Helping Visual-Spatial Learners Be Successful
Reviewed by Joanne Bell
I have been doing a lot of research on ADHD to find out about any current developments. One article that I ran across listed indicators of visual-spatial learners. This list happens to coincide with some of the indicators of ADHD. So I became very interested in reading and reviewing this book by Alexandra Shires Golon.
Her book explains and defines visual-spatial learners and how their brains work, and offers tons of ideas for ways to differentiate to meet their needs. In these first few chapters she delves into the current research and shows us the function of the two hemispheres of the brain and how they operate together as a cohesive system that we use to gather and process information while each also has its own specialized job.
Right versus left
Auditory-sequential learners favor the left side of the brain because this side deals with the function of language. These students do well in reading, writing, spelling and organization. They think mainly in words, attend to details and thrive with step-by-step learning methods. Our classrooms are mostly set up to facilitate this type of learner.
The right side of the brain concentrates on understanding the tone of voice and body clues to assist us in interpreting language. Visual-spatial learners favor this side and many are creatively, technologically, mechanically, emotionally or spiritually talented, think in images, see the big picture and thrive where instruction is a whole-to-part method (p.12).
What research tells us
Golon’s research and work with the Gifted Development Center staff supports the theory that possibly 45% of all students in a regular classroom prefer a visual-spatial method of learning. Further, her book states that favoring the right hemisphere increases with intellectual ability, with as many as 70% of students enrolled in gifted classes found to also prefer visual-spatial techniques.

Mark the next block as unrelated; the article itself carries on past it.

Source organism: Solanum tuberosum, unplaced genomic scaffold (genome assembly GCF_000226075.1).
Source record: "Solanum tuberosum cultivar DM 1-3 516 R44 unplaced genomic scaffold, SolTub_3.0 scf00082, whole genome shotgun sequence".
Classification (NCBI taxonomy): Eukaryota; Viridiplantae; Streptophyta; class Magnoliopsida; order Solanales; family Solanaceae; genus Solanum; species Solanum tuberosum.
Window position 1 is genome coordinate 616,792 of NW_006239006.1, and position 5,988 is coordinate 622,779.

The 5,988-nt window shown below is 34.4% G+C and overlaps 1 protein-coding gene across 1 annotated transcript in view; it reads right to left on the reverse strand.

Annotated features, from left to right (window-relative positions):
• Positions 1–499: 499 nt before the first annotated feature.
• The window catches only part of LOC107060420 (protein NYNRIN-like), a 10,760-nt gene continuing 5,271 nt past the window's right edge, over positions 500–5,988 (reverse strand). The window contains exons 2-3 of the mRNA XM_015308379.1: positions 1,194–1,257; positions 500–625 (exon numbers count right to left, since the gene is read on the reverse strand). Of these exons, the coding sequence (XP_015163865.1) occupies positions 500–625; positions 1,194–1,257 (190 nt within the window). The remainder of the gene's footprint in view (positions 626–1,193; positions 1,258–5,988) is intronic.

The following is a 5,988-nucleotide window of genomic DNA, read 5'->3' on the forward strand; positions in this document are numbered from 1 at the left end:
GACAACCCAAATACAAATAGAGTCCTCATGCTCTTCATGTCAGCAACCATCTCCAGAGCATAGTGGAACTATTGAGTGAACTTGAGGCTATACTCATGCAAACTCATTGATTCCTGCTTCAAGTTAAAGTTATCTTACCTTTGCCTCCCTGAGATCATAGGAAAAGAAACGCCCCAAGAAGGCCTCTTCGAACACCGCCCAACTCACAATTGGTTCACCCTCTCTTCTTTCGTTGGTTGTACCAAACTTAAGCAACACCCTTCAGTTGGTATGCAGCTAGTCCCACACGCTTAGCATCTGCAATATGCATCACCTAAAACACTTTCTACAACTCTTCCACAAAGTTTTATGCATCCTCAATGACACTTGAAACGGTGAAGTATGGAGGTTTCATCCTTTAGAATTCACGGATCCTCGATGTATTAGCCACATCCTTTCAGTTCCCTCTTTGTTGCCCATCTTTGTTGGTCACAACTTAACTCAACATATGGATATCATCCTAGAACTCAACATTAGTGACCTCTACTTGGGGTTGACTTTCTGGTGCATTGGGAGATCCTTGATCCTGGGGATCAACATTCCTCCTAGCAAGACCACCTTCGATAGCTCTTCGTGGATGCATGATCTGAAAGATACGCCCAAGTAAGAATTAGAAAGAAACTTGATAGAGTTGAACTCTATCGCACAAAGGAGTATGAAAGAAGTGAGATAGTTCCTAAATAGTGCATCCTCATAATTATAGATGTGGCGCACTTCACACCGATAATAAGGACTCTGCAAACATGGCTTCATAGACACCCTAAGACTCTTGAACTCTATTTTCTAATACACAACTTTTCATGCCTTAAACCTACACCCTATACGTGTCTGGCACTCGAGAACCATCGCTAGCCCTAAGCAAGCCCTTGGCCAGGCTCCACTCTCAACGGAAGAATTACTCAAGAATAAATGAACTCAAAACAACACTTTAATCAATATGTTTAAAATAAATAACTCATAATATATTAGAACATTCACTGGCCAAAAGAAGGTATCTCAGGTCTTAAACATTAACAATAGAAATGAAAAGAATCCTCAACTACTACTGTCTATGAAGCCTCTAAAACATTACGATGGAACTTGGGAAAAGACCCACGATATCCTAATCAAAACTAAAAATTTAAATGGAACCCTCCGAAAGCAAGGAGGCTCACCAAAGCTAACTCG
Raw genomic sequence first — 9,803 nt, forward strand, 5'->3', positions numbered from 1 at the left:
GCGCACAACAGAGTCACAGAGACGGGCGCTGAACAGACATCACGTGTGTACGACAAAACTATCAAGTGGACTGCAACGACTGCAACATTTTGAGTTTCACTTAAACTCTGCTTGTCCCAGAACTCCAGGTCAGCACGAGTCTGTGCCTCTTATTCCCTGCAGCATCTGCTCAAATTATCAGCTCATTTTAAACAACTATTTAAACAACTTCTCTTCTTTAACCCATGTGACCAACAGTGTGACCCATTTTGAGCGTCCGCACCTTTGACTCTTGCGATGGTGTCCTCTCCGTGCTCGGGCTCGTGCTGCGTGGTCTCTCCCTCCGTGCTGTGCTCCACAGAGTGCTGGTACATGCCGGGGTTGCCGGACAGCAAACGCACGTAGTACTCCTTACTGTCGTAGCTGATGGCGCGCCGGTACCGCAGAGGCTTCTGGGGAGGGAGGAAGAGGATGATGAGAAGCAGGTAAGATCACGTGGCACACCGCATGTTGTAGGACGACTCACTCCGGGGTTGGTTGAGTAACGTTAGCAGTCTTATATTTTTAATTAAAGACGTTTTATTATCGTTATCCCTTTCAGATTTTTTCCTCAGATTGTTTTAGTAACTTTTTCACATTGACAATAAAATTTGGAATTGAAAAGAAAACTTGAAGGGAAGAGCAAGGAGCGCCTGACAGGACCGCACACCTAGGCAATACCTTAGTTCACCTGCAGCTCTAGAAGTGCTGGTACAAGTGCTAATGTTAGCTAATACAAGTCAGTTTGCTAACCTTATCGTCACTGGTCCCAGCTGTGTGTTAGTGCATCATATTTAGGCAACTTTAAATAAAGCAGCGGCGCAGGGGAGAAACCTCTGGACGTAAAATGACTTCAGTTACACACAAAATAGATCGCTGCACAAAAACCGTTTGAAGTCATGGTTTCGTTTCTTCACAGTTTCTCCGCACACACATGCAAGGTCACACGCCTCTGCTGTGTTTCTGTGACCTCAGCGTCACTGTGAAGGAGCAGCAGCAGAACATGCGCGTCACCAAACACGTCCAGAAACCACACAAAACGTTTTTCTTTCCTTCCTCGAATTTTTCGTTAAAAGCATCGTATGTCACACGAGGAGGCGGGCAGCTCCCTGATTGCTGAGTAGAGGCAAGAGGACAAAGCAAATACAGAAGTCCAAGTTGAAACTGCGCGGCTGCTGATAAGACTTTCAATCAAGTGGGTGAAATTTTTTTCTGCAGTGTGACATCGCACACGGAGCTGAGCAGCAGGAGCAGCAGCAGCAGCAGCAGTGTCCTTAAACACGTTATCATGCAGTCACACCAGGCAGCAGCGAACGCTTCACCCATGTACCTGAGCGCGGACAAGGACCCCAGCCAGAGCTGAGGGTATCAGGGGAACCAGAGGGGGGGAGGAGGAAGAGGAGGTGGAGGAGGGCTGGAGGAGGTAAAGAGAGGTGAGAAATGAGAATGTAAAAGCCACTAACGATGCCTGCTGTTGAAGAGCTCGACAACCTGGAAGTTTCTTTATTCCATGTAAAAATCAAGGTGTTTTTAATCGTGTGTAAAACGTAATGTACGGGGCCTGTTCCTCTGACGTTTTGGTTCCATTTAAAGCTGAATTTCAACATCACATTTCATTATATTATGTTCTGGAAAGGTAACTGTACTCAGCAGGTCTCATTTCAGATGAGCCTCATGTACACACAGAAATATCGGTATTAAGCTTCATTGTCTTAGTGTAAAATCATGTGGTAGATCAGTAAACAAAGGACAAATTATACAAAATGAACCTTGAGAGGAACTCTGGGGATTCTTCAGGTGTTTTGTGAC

Right hemisphere engagement is not only a helpful differentiation strategy for students generally, it can also increase their attention. Attention is lower and learning is less than stellar if the right side of the brain is not activated. Neuroscientists studying the brain found that the flashes of ideas that come before “Aha” moments show a lot of neural activity in the right hemisphere.
A subject-by-subject look at what can help visual-spatial learners
All of this research-based information should instill a desire among teachers to make our rooms more conducive to the visual-spatial learners. Here again the author assists by giving us specific ideas for most subjects.
Going through the subjects, starting with reading, Golon gives many examples of strategies to use with visual-spatial learners. In reading, she suggests that a sight word approach often works better that a phonetic method because these learners can’t see any “pictures” in small word parts.
In writing, visual-spatial learners have more trouble translating the images in their heads into words and trying to get them down on paper or into the computer. Having a voice activated computer program or a scribe is immensely helpful, says Golon. There are also very good suggestions for organizing data in preparation for writing a report when these students absolutely have to follow traditional methods.
Math, spelling, social studies, organization and focus are all covered in subsequent chapters. Included is The Dreaded Timed Test, which is the bane of existence for visual-spatial thinkers. One of the ideas is to play any game using a timer. This helps to get them used to time limits.
Supporting learners for the Conceptual Age
Chapter 11 has many useful suggestions for using the strengths of these students to learn new material. The one that I want to employ more in my classroom is using metaphors to show connections between the new information and the old or previously known data.
In this book, the author highlights both strengths and weaknesses of the visual-spatial students while also giving us ideas to further their development of skills. She further states, “Although they usually have trouble with their schoolwork, they are highly prized as adults whose very skills and talents future careers will rely on…. [B]ecause they can dream, create, invent and inspire they were born to excel.” (p.17).
We definitely need these visual-spatial thinkers to be successful as we move from the Information Age into the Conceptual Age, and this book will help.
Joanne Bell is a middle school teacher at St. Joseph Elementary School in Cottleville, Missouri. She currently teaches social studies to sixth and seventh graders and is working on a blog about ADHD entitled http://thinkingthroughadhd.com/.